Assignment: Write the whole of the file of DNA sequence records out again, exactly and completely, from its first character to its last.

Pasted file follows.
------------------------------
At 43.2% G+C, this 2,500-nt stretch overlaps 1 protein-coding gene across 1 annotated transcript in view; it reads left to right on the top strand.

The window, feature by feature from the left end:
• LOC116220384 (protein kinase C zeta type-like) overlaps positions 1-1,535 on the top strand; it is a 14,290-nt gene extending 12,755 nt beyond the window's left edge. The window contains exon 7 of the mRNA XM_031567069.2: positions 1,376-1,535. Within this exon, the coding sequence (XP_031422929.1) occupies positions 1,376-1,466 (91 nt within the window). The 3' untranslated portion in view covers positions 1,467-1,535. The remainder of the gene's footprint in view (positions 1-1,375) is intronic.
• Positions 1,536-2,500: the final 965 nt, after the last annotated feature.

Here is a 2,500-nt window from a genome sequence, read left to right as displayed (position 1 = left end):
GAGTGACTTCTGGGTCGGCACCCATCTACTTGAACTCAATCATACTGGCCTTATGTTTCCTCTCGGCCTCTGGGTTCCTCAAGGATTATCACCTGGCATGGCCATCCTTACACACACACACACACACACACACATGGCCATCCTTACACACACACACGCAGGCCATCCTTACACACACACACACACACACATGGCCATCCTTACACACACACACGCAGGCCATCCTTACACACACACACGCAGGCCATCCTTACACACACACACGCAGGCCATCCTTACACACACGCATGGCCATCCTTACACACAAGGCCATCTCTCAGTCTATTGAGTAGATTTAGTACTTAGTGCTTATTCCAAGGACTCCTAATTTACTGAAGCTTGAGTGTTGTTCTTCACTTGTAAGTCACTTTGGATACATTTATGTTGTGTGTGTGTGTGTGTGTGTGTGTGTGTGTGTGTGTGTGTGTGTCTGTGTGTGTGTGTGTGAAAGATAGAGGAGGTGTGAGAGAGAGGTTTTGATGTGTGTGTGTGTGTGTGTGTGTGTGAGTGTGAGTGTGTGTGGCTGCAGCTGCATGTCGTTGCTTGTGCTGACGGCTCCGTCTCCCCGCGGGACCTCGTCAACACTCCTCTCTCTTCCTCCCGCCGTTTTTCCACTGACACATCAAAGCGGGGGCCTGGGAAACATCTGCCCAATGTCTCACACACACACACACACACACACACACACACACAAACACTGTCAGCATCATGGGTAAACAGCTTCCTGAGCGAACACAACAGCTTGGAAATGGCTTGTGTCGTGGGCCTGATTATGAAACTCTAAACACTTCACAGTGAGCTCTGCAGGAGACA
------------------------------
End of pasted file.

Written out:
At 43.2% G+C, this 2,500-nt stretch overlaps 1 protein-coding gene across 1 annotated transcript in view; it reads left to right on the top strand.

The window, feature by feature from the left end:
• LOC116220384 (protein kinase C zeta type-like) overlaps positions 1-1,535 on the top strand; it is a 14,290-nt gene extending 12,755 nt beyond the window's left edge. The window contains exon 7 of the mRNA XM_031567069.2: positions 1,376-1,535. Within this exon, the coding sequence (XP_031422929.1) occupies positions 1,376-1,466 (91 nt within the window). The 3' untranslated portion in view covers positions 1,467-1,535. The remainder of the gene's footprint in view (positions 1-1,375) is intronic.
• Positions 1,536-2,500: the final 965 nt, after the last annotated feature.

Here is a 2,500-nt window from a genome sequence, read left to right as displayed (position 1 = left end):
GAGTGACTTCTGGGTCGGCACCCATCTACTTGAACTCAATCATACTGGCCTTATGTTTCCTCTCGGCCTCTGGGTTCCTCAAGGATTATCACCTGGCATGGCCATCCTTACACACACACACACACACACACACATGGCCATCCTTACACACACACACGCAGGCCATCCTTACACACACACACACACACACATGGCCATCCTTACACACACACACGCAGGCCATCCTTACACACACACACGCAGGCCATCCTTACACACACACACGCAGGCCATCCTTACACACACGCATGGCCATCCTTACACACAAGGCCATCTCTCAGTCTATTGAGTAGATTTAGTACTTAGTGCTTATTCCAAGGACTCCTAATTTACTGAAGCTTGAGTGTTGTTCTTCACTTGTAAGTCACTTTGGATACATTTATGTTGTGTGTGTGTGTGTGTGTGTGTGTGTGTGTGTGTGTGTGTGTGTCTGTGTGTGTGTGTGTGAAAGATAGAGGAGGTGTGAGAGAGAGGTTTTGATGTGTGTGTGTGTGTGTGTGTGTGTGAGTGTGAGTGTGTGTGGCTGCAGCTGCATGTCGTTGCTTGTGCTGACGGCTCCGTCTCCCCGCGGGACCTCGTCAACACTCCTCTCTCTTCCTCCCGCCGTTTTTCCACTGACACATCAAAGCGGGGGCCTGGGAAACATCTGCCCAATGTCTCACACACACACACACACACACACACACACACACAAACACTGTCAGCATCATGGGTAAACAGCTTCCTGAGCGAACACAACAGCTTGGAAATGGCTTGTGTCGTGGGCCTGATTATGAAACTCTAAACACTTCACAGTGAGCTCTGCAGGAGACA